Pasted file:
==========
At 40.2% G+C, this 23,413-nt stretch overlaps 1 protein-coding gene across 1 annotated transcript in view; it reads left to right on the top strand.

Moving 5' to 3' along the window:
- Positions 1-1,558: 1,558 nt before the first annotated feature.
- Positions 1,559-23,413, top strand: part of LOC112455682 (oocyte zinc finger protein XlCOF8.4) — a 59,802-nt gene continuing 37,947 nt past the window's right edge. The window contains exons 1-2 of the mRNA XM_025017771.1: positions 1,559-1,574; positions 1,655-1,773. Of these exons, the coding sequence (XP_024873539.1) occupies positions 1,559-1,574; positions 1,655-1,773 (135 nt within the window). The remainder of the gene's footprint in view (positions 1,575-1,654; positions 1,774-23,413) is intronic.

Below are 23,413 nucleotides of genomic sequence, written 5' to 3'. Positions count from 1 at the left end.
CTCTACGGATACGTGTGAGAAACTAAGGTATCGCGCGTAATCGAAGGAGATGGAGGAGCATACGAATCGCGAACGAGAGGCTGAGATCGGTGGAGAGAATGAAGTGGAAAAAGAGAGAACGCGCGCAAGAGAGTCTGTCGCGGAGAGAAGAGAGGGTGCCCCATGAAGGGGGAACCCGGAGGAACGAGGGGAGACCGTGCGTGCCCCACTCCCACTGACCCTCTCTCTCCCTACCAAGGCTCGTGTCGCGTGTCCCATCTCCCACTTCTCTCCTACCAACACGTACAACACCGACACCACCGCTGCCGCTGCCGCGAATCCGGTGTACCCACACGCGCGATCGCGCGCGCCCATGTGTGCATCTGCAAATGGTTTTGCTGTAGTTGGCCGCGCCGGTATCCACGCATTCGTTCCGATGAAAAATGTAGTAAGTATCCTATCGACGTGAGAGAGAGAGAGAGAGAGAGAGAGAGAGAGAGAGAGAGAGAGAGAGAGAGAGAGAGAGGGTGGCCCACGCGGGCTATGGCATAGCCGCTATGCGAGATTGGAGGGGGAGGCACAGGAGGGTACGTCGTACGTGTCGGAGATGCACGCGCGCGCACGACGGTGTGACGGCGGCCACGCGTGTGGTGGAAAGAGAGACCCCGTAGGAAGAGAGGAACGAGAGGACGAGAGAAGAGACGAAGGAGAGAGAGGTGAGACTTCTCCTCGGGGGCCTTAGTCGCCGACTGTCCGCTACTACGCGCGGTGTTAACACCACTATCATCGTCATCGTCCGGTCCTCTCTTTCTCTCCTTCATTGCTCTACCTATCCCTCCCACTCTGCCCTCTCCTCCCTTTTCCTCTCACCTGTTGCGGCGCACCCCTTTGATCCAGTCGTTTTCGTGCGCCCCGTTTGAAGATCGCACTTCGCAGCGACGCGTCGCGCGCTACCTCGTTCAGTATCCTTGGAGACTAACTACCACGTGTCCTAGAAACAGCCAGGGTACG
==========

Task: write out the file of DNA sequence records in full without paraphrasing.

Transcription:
At 40.2% G+C, this 23,413-nt stretch overlaps 1 protein-coding gene across 1 annotated transcript in view; it reads left to right on the top strand.

Moving 5' to 3' along the window:
- Positions 1-1,558: 1,558 nt before the first annotated feature.
- Positions 1,559-23,413, top strand: part of LOC112455682 (oocyte zinc finger protein XlCOF8.4) — a 59,802-nt gene continuing 37,947 nt past the window's right edge. The window contains exons 1-2 of the mRNA XM_025017771.1: positions 1,559-1,574; positions 1,655-1,773. Of these exons, the coding sequence (XP_024873539.1) occupies positions 1,559-1,574; positions 1,655-1,773 (135 nt within the window). The remainder of the gene's footprint in view (positions 1,575-1,654; positions 1,774-23,413) is intronic.

Below are 23,413 nucleotides of genomic sequence, written 5' to 3'. Positions count from 1 at the left end.
CTCTACGGATACGTGTGAGAAACTAAGGTATCGCGCGTAATCGAAGGAGATGGAGGAGCATACGAATCGCGAACGAGAGGCTGAGATCGGTGGAGAGAATGAAGTGGAAAAAGAGAGAACGCGCGCAAGAGAGTCTGTCGCGGAGAGAAGAGAGGGTGCCCCATGAAGGGGGAACCCGGAGGAACGAGGGGAGACCGTGCGTGCCCCACTCCCACTGACCCTCTCTCTCCCTACCAAGGCTCGTGTCGCGTGTCCCATCTCCCACTTCTCTCCTACCAACACGTACAACACCGACACCACCGCTGCCGCTGCCGCGAATCCGGTGTACCCACACGCGCGATCGCGCGCGCCCATGTGTGCATCTGCAAATGGTTTTGCTGTAGTTGGCCGCGCCGGTATCCACGCATTCGTTCCGATGAAAAATGTAGTAAGTATCCTATCGACGTGAGAGAGAGAGAGAGAGAGAGAGAGAGAGAGAGAGAGAGAGAGAGAGAGAGAGAGAGAGGGTGGCCCACGCGGGCTATGGCATAGCCGCTATGCGAGATTGGAGGGGGAGGCACAGGAGGGTACGTCGTACGTGTCGGAGATGCACGCGCGCGCACGACGGTGTGACGGCGGCCACGCGTGTGGTGGAAAGAGAGACCCCGTAGGAAGAGAGGAACGAGAGGACGAGAGAAGAGACGAAGGAGAGAGAGGTGAGACTTCTCCTCGGGGGCCTTAGTCGCCGACTGTCCGCTACTACGCGCGGTGTTAACACCACTATCATCGTCATCGTCCGGTCCTCTCTTTCTCTCCTTCATTGCTCTACCTATCCCTCCCACTCTGCCCTCTCCTCCCTTTTCCTCTCACCTGTTGCGGCGCACCCCTTTGATCCAGTCGTTTTCGTGCGCCCCGTTTGAAGATCGCACTTCGCAGCGACGCGTCGCGCGCTACCTCGTTCAGTATCCTTGGAGACTAACTACCACGTGTCCTAGAAACAGCCAGGGTACG